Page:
Embracing a hybrid approach

Embracing the benefits of technology runs in the blood of any simulation educator. As such, offering faculty development programs that acknowledge and capitalize upon the benefits of technology will always be well received. In these featured articles, program developers wisely adopted online formats to complement the hands-on training experiences to accommodate dynamic faculty schedules and time zones. From offering courses multiple times a day [6] to creating a cascading structure [8], program developers have generated creative solutions for ensuring accessibility for global attendees.


A recent scoping review of faculty development programs aimed at enhancing simulation educator skills revealed a number of trends in programs leading up to 2022. This edition highlights more recent work on how the community has demonstrated creativity, agility and progress on several recommendations provided in that review [11]. This rapid evolution speaks to the ever-present adaptability and desire for improvement that exists among the simulation community. Fortunately, outlets such as the SRSIS provide an outlet for featuring these works in progress so we can all continue to learn from one another and improve our practice.


Authors’ contributions

None declared.


None declared.

Availability of data and materials

None declared.

Ethics approval and consent to participate

None declared.

Competing interests

None declared.



Boyers PJ, Misra A, Stobbe B, Gold JP, Davies D. Call for an interprofessional, experiential, performance-based model for health professions education. International Journal of Healthcare Simulation [Internet]. 2024; Available from: http://dx.doi.org/10.54531/ythz175.


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Gardner AK, Gee D, Ahmed RA. Entrustable professional activities (EPAs) for simulation leaders: the time has come. Journal of Surgical Education [Internet]. 2018 [cited 2024 Mar 20];75(5):11371139. Available from: https://pubmed.ncbi.nlm.nih.gov/29653840/.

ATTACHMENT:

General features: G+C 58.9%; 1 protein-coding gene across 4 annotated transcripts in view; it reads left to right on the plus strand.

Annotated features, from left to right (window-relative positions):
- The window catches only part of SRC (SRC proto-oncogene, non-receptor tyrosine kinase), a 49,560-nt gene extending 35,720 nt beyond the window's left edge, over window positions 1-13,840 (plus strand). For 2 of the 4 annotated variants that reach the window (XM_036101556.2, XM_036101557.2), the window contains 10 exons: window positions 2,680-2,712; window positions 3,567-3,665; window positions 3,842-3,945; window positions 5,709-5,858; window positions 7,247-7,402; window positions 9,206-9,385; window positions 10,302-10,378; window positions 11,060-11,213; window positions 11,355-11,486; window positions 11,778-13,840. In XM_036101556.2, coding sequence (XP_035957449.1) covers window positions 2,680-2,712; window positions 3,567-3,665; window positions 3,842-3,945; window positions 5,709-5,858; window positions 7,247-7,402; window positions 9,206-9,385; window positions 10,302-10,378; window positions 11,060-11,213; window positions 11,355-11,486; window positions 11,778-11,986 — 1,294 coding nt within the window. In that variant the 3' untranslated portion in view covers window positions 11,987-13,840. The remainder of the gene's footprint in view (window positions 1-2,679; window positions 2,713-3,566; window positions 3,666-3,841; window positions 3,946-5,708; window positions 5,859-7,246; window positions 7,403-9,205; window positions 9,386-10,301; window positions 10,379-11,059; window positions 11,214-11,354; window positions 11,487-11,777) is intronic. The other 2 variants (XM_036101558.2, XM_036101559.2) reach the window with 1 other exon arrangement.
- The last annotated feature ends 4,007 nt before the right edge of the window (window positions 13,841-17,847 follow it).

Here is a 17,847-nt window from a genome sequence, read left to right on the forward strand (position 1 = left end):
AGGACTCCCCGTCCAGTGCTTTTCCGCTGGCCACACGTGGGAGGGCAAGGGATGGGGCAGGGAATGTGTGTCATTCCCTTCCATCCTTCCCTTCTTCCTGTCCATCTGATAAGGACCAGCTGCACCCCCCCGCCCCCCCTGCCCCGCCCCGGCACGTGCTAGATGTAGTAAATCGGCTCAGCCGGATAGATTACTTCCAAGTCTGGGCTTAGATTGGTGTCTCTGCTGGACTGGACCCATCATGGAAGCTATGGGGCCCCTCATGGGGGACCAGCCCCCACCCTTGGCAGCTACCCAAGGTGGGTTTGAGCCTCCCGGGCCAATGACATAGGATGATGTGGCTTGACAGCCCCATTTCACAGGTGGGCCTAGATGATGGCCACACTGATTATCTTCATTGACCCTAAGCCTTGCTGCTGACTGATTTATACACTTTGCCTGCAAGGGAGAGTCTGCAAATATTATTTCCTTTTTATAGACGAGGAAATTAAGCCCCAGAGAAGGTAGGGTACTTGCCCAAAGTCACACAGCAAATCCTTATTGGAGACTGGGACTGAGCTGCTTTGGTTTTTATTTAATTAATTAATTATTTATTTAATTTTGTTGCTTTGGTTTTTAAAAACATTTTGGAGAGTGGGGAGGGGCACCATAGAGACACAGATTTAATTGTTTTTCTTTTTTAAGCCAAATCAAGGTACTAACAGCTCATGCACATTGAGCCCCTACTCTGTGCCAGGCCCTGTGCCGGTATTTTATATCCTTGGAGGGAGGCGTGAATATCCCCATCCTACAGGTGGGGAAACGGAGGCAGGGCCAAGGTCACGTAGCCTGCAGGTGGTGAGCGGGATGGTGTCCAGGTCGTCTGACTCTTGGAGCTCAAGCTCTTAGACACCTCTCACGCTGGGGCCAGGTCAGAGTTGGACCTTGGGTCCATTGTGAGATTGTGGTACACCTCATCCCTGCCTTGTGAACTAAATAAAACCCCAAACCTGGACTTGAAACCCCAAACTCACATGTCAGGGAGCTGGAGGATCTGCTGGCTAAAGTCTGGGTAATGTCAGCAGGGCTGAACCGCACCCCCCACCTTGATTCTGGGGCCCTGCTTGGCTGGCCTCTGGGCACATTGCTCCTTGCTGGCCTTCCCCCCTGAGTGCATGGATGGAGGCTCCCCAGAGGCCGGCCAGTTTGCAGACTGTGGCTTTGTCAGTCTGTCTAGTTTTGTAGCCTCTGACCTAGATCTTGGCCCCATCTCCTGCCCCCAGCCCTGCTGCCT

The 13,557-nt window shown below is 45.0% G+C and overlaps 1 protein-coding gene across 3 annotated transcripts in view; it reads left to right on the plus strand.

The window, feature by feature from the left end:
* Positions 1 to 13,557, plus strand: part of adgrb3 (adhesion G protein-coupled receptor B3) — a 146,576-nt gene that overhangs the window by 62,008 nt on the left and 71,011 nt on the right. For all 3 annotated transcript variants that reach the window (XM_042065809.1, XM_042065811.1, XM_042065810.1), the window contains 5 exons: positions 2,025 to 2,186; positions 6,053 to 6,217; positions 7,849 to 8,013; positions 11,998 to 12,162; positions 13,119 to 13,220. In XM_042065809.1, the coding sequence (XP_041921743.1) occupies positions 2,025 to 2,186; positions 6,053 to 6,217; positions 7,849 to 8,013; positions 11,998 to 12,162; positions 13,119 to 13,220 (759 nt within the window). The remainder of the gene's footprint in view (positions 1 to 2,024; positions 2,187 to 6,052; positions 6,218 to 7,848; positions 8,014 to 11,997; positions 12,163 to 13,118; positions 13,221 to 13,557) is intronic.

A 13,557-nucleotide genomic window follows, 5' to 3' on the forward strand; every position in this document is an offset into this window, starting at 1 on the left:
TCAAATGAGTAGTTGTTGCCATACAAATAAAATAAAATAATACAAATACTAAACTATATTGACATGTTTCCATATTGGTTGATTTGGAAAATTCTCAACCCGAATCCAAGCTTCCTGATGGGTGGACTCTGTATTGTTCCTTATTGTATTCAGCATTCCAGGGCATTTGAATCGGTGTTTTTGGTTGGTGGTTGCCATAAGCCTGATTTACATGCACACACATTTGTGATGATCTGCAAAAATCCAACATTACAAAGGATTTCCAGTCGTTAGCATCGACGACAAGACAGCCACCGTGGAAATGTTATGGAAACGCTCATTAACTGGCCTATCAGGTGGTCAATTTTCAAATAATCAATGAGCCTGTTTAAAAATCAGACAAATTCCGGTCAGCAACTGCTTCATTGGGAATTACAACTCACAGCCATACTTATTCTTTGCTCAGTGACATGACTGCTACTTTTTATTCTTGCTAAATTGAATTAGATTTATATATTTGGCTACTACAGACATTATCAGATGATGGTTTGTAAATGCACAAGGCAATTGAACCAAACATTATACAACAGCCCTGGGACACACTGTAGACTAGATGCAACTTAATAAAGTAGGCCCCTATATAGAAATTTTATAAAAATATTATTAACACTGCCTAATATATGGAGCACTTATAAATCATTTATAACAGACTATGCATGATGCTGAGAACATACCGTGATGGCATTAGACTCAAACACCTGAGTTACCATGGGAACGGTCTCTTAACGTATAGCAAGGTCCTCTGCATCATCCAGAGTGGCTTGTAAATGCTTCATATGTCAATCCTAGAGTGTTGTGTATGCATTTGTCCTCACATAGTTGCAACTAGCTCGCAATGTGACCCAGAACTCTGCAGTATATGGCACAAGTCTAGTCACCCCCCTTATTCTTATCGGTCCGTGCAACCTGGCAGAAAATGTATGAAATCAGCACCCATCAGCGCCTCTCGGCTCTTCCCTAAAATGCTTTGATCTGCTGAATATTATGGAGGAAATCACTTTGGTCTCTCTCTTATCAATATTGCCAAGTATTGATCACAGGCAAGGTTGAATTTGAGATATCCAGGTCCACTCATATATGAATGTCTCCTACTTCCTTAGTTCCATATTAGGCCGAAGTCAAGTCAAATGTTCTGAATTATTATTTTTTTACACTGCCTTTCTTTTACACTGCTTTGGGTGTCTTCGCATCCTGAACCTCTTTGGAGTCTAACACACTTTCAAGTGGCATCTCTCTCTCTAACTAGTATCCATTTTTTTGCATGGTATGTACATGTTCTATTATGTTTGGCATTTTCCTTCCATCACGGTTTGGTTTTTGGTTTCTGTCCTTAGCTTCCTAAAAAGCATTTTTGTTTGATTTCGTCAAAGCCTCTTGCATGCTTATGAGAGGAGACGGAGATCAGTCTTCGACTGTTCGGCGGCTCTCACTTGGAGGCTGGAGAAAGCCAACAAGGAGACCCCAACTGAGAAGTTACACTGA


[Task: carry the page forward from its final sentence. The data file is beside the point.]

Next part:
Vaughn J, Phillips B, Petsas-Blodgett N, Molloy MA. Professional development for cultivating ‘Simulation Champions’ for health profession educators. International Journal of Healthcare Simulation [Internet]. 2024; Available from: http://dx.doi.org/10.54531/wddu9582.


Oliver N, Mellanby E. The Meta-Debrief Club: an embedded model for ongoing faculty development and quality assurance. International Journal of Healthcare Simulation [Internet]. 2024; Available from: http://dx.doi.org/10.54531/ixiz4714.


Vadla MS, Torgeirsen K, Foss B. SimBegin: An evidence-based entry level facilitator program. International Journal of Healthcare Simulation. {accepted for publication].


Somerville S, Harrison N, Lewis S, Colquhoun N. Embracing a sustainable future: the development of a HYFLEX simulation faculty development module. International Journal of Healthcare Simulation [Internet]. 2024; Available from: http://dx.doi.org/10.54531/zsfd2733.


Clipperton S, McIntosh L, Janssens S, Symon B. Designing a faculty development programme for systems-focused translational simulation. International Journal of Healthcare Simulation [Internet]. 2024; Available from: http://dx.doi.org/10.54531/ptsg2886.


Gardner AK, Rodgers DL, Steinert Y, Davis R, Condron C, Peterson DT, et al. Mapping the terrain of faculty development for simulation: a scoping review. Simulation in Healthcare [Internet]. 2024 [cited 2024 Mar 20];19(1S):S75S89. Available from: https://journals.lww.com/simulationinhealthcare/fulltext/2024/01001/mapping_the_terrain_of_faculty_development_for.9.aspx.